On this day died Simon Shalusi and John his friend.  These saints were in the kingdom of Yostos (Justus), the believing emperor, and their parents were rich and honorable; they wished to keep the festival of the Cross, and they departed to Jerusalem to worship at the holy places.  And when they had finished celebrating the festival, as they were riding back to their own city on their horses, they drew nigh to Jericho, and John saw on the plain of the Jordan certain monasteries wherein monks dwelt.  And he said unto Simon, “O my brother, these are the monasteries wherein live the angels of God.”  And Simon said unto him, “Can we see them?”  And John said unto him, “If we were with them (i.e. the monks) we could see them.”  Then they got down from their horses, which they handed over to their servants, and they told them to go on slowly in front until they overtook them; now they pretended to them that they wanted to fulfill the law of the body.  And when they had drawn nigh to the road of the Jordan they both said, “Come, let us make a prayer.  Let one of us stand on the road to our city, and let one of us stand on the road which will bring [us] to the monastery of the monks; and let us cast lots, and where it pleaseth God [for us to go], let us go.”  And then Simon stood up on the road to the Jordan, and John stood up on the road whereon their men had departed; and when they had cast lots, the lot went forth for the road of Simon.  And they embraced each other and kissed, and they went along the road to the Jordan rejoicing.  And one admonished the other to be vigilant in the doing of good works, and each feared that his companion would not attain to his end.  John feared for Simon, that he would not attain to his end, [because of his] love for his parents, and Simon feared for John, because of love for his parents, and because he had married in those days a beautiful and rich wife.  And then they prayed and said, “O Lord our God, if we find a monastery, the doors of which are open, let this be a sign unto us that it is the monastery wherein we are to become monks.”  And there was a certain archimandrite, who was called Nikon, and he used to work many miracles, and the gift of prophecy had been given to him.  That night he saw, as it were a man, who said unto him, “Open the doors of the monastery in order that sheep may come in.”  And when Simon and John came to him, he said unto them, “Welcome to you, O ye sheep of Christ”; and then he received them to himself as men who had been sent by God.  And they asked the archimandrite to give them the tonsure, and to array them in the garb of the monk, for they had seen a monk, with a crown of light on his head, surrounded by angels, and therefore they longed to become monks quickly.  And on the following day when the archimandrite put the holy garb upon them, their faces were shining with the grace of the Holy Spirit, and even in the night they could see each other’s faces as they did by day; and they saw crowns of light upon their heads, like unto those they saw upon the head[s] of the monks.  And then there came to them the spiritual thought that they should be separated from among the monks, and should go forth into the desert.  That night a shining man appeared to the archimandrite, and said unto him, “Open the gates that the sheep of Christ may go forth.”  And when he woke up he went down straightway, and found the doors of the monastery open, and whilst [he stood] sad and sorrowing, behold the servants of Christ came, wishing to go forth.  And he saw in front of them figures of eunuchs carrying lamps, and some of them were carrying staves of kings, and when he saw them he rejoiced greatly, and he joined them and they told him what was in their hearts, and they asked him to pray for them.  And then he wept for a long time, and he turned his face towards the East, and he set Simon on his right hand and John on his left.  Then stretching out his hands to heaven, he made a prayer, and committed them to the care of God, and he entreated Him to protect them from all evil; and he sent them away in peace.  Then they departed by the road to the Dead Sea, and they came to a river which was called ‘Arnon.  And the found a cave wherein an old desert monk used to live, now he had recently died, and in it there was what they needed, that is to say, a store of grain and food from which the elder had eaten; and they rejoiced in God exceedingly Who had prepared this for them.  And they lived there, and fought the spiritual fight for many days, and they lived apart from each other, the distance between them being a stone’s throw.  And Satan set himself in opposition to them, and he fought against them, and Saint Nikyos, their father, used to come to them in a vision, and pray on their behalf, and teach them psalms whilst they were asleep; and when they woke up they would recite everything which he had taught them during sleep, and they rejoiced exceedingly.  And heavenly visions were granted unto them, and the power to perform miracles.  And they dwelt in that desert nineteen years, and endured the cold of the night and the heat of the day, until they had vanquished Satan by the might of Christ, And then Simon said unto his brother John, “What doth it profit us to live by ourselves in the desert?  Come let us go into the desert, that we may be profitable to others and deliver them.”  And John said unto him, “O my brother, this thought appeareth to me to be due to the envy of Satan.”  And Simon said unto him, “God hath commanded me to become the mockery of the world; come, let us pray a prayer.”  And then they prayed, and they embraced each other, and they wept until they spoiled their apparel.  And Simon went to Jerusalem, and he continued to pray for three days to God that He would keep hidden his work until he died.  And then he went into the city, and pretended to be mad, and sometimes he healed those who were mad, and sometimes he carried fire in his hands.  And he found by the gate a dead dog, and he dragged it about by his girdle like people who amuse themselves, and at last the people reviled him and cried out, “The mad monk”; and they used to run after him and buffet him.  One day, now it was the First Day of the week, he took a branch (?) of a nut-tree, and went into the church at the time of the Offering, and he broke the lamps, and beat the women until he drove them out of the church.  And sometimes he seized women as if he were going to lie with them, and [he kept them fast] until their husbands beat them.  And when the time of his death had drawn nigh God commanded His angel to tell him the day of his death, and of the death of John his brother.  And he went in under a vine, and he and John his brother delivered up their souls into the hand of God.  Salutation to Simon and John.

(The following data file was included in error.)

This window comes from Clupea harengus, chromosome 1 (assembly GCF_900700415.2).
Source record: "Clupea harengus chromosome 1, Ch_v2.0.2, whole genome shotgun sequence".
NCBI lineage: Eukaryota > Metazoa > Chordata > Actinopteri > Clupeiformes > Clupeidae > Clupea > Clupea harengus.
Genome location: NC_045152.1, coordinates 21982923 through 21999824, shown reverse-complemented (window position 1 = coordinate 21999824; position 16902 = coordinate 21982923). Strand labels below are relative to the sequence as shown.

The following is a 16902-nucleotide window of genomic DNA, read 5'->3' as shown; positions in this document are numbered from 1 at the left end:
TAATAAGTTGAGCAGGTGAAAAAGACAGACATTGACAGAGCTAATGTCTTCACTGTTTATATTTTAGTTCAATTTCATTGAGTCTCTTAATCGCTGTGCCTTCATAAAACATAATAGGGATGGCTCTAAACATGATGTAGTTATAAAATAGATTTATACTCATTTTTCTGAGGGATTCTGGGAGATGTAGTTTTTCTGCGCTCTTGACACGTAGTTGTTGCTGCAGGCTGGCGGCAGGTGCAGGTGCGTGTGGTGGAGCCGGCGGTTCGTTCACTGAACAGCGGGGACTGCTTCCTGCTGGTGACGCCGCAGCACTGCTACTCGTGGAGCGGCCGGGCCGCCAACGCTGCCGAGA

And on this day God worked a great miracle in the city of Alexandria, (by reason of which many Jews believed,) by the hand of Saint Abba Theophilus, Archbishop of the city of Alexandria, brother of Saint Cyril.  Now the miracle was this:  There was in the city of ‘Esmadreya a very rich Jew whose name was Falskinos, who feared God and performed the Law of Moses, according to his ability.  And there were in the city of Alexandria two men who were Christians, and they were poor and earned their living with their hands.  And Satan brought into the heart of one of them a blasphemous thought, and he said unto his companion, “O my brother, why do we serve Christ and [remain] poor, whilst this Falaksinos who is a Jew, is exceedingly rich?”  And his companion answered and said unto him, “O my brother, know that the possessions of this world are nothing before God.  For if He had power over them, He would not give them to the worshippers of idols, and to whoremongers, and to thieves, and to murderers.  The prophets were poor men and lived in tribulation, and also the Apostles, and our Lord saith, ‘The poor are My brethren.’”  And Satan, the hater of good things, would not permit that man to receive any of these words, but he stirred him up, and he went to that Jew Falaksinos, and he asked him and said unto him, “Let me be thy servant.”  And the Jew answered and said unto him, “It is not convenient to me for thee to serve me.  I only want a servant who believeth my Faith, and who is my own man.  If thou dost want alms, I will give thee money, and [then] depart.”  And that wretched man answered and said unto him, “Take me into thy house, and I will do whatsoever thou commandest me.” And the Jew Falaksinos answered and said unto him, “Wait until I take counsel with my teacher.”  And the Jew departed and he told his teacher how the man was a Christian.  And his teacher said unto him, “If he hath denied Christ his Messiah, take him and circumcise him.”  And the Jew returned, and told the Christian what his teacher had said to him, and the wretched man accepted this condition, and the Jew took him a carried him to their synagogue.  And the chief of the Jews questioned that wretched Christian before all the Jews, and he said unto him, “Is it true that thou wishest to deny thy Messiah, and become a Jew?”  And the Christian said unto him, “Yea”; and that debased and contemptible man denied our Lord Jesus Christ, our God, before the Jews.  Thus to poverty in money he added poverty in Faith.  And the chief of the Jews commanded them to make for him a cross of wood, and they made one for him as the chief of the Jews commanded, and they gave him a reed, on the top of which was a sponge full of vinegar, and a spear.  And he said unto the Christian, “Spit upon this cross.”  And he offered to him the vinegar and said, “Pierce [the cross] with this spear, [saying,] ‘I have pierced Thee, O Christ.’”  And that debased man took the cross and the spear from them and did as he commanded him.  And when he pierced the honorable cross with his cursed hand, much blood and water flowed forth, and ran down on the ground, and it continued to flow for a long time.  And straightway that apostate fell down and died, and dried up like a stone.  And great fear fell upon all those Jews, and they cried out, saying, “One is the Lord God of the Christians, and we believe on Him.”  And then the chief of the Jews took some of that blood, and made a sign therewith over the eyes of a girl who was blind, and she saw straightway.  And that Jew and all the men of his house believed, and very many of the [other] Jews believed.  And then one went and told Abba Theophilus, the Archbishop, what had happened, and he rose up, and took with him Abba Cyril, and many of the priests, and many of the people, and went to the synagogue of the Jews.  And the archbishop saw the cross with blood and water running down from it, and the saint blessed himself, and made the sign of the Cross with the blood on his forehead, and on the foreheads of all the people.  And he commanded, and they took up that cross with great honor and brought it with the singing of hymns to the church, and laid it therein; and they gathered up the blood from the ground and laid it in a vessel for “blessing,” and it healed the sick.  And after this Falaksinos and all the men of his house, and many other Jews, followed the archbishop, and they confessed before him our Lord Jesus Christ, Whom their fathers in times of old had crucified, and then he baptized them with Christian baptism in the Name of the Father, and the Son, and the Holy Ghost.  And he associated them with him in prayer, and he administered to them the Holy Mysteries, and they departed to their houses rejoicing, and praising, and thanking God.  Salutation to the conversion of the Jews.